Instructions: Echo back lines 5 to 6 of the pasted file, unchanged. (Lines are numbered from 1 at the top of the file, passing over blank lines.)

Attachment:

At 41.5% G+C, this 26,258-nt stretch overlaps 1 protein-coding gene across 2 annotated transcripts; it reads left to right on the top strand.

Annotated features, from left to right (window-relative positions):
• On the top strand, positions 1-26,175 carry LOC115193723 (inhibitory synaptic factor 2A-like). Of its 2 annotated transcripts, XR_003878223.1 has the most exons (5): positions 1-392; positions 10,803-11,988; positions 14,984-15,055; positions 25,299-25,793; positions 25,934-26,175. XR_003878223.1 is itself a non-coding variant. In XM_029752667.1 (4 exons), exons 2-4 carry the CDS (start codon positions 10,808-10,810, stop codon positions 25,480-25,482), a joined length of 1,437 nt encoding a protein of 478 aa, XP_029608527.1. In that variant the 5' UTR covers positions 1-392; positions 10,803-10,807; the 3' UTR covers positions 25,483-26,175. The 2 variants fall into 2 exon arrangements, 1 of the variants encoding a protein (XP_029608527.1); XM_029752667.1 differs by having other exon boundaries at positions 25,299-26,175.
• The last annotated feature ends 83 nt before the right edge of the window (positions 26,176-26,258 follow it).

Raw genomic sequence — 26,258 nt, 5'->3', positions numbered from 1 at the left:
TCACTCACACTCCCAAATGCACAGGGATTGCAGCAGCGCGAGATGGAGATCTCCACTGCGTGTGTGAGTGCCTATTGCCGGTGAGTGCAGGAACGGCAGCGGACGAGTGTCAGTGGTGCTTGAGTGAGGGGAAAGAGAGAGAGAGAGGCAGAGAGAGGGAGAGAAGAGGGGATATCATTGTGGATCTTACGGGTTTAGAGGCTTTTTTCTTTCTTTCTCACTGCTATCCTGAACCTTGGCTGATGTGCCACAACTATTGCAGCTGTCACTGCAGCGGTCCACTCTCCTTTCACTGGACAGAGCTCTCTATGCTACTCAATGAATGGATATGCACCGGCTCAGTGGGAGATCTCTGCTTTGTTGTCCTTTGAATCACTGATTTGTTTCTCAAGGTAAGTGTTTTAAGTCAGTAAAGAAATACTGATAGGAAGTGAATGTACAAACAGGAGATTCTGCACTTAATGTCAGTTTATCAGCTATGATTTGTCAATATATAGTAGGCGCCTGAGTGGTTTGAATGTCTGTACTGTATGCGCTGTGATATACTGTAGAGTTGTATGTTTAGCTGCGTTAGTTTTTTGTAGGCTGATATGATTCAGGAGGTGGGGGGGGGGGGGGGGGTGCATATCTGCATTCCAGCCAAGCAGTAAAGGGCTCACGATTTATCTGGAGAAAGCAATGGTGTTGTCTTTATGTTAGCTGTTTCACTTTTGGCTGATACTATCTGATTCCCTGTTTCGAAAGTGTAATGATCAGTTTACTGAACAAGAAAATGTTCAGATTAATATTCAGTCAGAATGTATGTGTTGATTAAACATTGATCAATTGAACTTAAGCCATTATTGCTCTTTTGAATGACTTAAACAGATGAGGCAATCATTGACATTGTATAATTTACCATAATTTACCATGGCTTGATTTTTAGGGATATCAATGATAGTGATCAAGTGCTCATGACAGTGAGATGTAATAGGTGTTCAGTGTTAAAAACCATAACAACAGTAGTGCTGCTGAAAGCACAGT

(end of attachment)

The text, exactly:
Raw genomic sequence — 26,258 nt, 5'->3', positions numbered from 1 at the left:
TCACTCACACTCCCAAATGCACAGGGATTGCAGCAGCGCGAGATGGAGATCTCCACTGCGTGTGTGAGTGCCTATTGCCGGTGAGTGCAGGAACGGCAGCGGACGAGTGTCAGTGGTGCTTGAGTGAGGGGAAAGAGAGAGAGAGAGGCAGAGAGAGGGAGAGAAGAGGGGATATCATTGTGGATCTTACGGGTTTAGAGGCTTTTTTCTTTCTTTCTCACTGCTATCCTGAACCTTGGCTGATGTGCCACAACTATTGCAGCTGTCACTGCAGCGGTCCACTCTCCTTTCACTGGACAGAGCTCTCTATGCTACTCAATGAATGGATATGCACCGGCTCAGTGGGAGATCTCTGCTTTGTTGTCCTTTGAATCACTGATTTGTTTCTCAAGGTAAGTGTTTTAAGTCAGTAAAGAAATACTGATAGGAAGTGAATGTACAAACAGGAGATTCTGCACTTAATGTCAGTTTATCAGCTATGATTTGTCAATATATAGTAGGCGCCTGAGTGGTTTGAATGTCTGTACTGTATGCGCTGTGATATACTGTAGAGTTGTATGTTTAGCTGCGTTAGTTTTTTGTAGGCTGATATGATTCAGGAGGTGGGGGGGGGGGGGGGGGTGCATATCTGCATTCCAGCCAAGCAGTAAAGGGCTCACGATTTATCTGGAGAAAGCAATGGTGTTGTCTTTATGTTAGCTGTTTCACTTTTGGCTGATACTATCTGATTCCCTGTTTCGAAAGTGTAATGATCAGTTTACTGAACAAGAAAATGTTCAGATTAATATTCAGTCAGAATGTATGTGTTGATTAAACATTGATCAATTGAACTTAAGCCATTATTGCTCTTTTGAATGACTTAAACAGATGAGGCAATCATTGACATTGTATAATTTACCATAATTTACCATGGCTTGATTTTTAGGGATATCAATGATAGTGATCAAGTGCTCATGACAGTGAGATGTAATAGGTGTTCAGTGTTAAAAACCATAACAACAGTAGTGCTGCTGAAAGCACAGT